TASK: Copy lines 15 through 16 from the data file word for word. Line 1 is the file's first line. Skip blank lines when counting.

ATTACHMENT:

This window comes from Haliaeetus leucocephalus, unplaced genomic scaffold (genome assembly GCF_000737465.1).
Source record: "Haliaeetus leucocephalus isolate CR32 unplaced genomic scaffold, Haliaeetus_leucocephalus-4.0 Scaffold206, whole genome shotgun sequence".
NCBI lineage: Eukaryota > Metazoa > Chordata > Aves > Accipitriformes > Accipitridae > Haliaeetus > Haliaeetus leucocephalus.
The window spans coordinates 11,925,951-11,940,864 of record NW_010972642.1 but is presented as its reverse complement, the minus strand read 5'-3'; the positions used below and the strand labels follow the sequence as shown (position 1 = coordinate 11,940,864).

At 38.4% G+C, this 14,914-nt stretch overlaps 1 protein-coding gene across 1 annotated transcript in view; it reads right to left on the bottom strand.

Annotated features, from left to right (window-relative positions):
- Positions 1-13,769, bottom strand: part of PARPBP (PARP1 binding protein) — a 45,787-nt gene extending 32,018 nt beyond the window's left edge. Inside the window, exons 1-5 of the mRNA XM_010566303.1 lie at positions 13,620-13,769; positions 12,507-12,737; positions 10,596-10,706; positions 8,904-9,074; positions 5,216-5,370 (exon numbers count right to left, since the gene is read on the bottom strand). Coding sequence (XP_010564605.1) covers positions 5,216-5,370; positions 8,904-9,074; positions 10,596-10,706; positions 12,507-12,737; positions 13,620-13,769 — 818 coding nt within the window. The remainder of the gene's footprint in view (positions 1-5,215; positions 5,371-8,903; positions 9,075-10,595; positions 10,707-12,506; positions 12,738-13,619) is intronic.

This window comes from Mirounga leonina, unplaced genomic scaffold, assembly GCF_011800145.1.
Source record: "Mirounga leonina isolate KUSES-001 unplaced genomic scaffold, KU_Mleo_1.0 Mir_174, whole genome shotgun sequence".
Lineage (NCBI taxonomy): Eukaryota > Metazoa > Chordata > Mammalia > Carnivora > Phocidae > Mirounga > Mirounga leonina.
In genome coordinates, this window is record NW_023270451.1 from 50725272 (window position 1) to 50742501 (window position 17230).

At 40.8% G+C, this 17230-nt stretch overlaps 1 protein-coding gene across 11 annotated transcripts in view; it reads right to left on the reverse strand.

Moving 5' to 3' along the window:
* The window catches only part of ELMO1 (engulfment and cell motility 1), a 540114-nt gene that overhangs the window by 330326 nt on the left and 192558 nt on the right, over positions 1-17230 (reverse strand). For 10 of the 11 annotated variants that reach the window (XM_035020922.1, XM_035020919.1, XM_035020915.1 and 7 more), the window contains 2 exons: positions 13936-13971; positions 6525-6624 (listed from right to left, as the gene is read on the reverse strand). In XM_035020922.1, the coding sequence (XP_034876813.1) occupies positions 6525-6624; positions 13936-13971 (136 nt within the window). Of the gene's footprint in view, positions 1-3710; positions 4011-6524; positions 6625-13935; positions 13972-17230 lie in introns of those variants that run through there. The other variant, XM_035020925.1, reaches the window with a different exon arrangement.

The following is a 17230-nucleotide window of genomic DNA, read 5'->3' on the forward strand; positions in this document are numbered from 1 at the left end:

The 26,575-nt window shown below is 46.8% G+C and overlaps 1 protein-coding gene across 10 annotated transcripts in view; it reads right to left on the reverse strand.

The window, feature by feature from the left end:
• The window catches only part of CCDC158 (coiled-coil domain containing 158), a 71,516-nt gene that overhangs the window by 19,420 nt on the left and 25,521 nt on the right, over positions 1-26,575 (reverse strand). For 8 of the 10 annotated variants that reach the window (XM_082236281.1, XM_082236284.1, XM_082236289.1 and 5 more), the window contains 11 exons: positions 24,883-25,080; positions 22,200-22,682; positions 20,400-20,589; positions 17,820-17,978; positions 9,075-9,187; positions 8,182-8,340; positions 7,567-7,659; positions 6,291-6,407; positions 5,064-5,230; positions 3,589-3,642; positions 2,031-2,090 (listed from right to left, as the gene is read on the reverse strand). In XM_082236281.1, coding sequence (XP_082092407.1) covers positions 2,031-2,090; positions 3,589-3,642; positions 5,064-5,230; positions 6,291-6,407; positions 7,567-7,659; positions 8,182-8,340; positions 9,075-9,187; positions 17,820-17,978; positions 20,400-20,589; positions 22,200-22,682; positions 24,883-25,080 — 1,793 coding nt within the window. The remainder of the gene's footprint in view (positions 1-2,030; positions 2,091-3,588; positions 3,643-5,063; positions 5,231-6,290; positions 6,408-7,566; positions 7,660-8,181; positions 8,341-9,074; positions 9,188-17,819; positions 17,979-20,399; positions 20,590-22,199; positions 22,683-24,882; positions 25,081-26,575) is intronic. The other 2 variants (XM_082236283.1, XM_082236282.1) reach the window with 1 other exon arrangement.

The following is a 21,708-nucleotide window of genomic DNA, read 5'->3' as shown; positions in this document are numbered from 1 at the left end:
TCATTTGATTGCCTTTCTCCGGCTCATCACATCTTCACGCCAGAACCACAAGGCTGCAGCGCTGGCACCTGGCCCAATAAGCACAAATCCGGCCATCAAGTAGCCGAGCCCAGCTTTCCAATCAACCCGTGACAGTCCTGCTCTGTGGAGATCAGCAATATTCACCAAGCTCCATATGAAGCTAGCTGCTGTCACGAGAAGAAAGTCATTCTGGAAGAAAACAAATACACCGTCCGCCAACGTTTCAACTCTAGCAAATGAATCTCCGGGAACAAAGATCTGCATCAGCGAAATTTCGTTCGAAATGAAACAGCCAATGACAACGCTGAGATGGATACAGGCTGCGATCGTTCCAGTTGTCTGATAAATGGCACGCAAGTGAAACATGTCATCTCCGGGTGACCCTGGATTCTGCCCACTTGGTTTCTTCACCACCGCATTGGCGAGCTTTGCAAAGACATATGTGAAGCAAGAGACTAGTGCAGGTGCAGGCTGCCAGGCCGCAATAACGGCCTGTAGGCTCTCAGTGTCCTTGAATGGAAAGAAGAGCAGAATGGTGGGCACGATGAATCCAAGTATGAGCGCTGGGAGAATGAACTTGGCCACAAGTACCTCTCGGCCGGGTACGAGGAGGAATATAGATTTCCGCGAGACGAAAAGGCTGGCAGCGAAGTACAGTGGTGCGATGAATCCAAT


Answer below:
The following is a 17230-nucleotide window of genomic DNA, read 5'->3' on the forward strand; positions in this document are numbered from 1 at the left end:

The 26,575-nt window shown below is 46.8% G+C and overlaps 1 protein-coding gene across 10 annotated transcripts in view; it reads right to left on the reverse strand.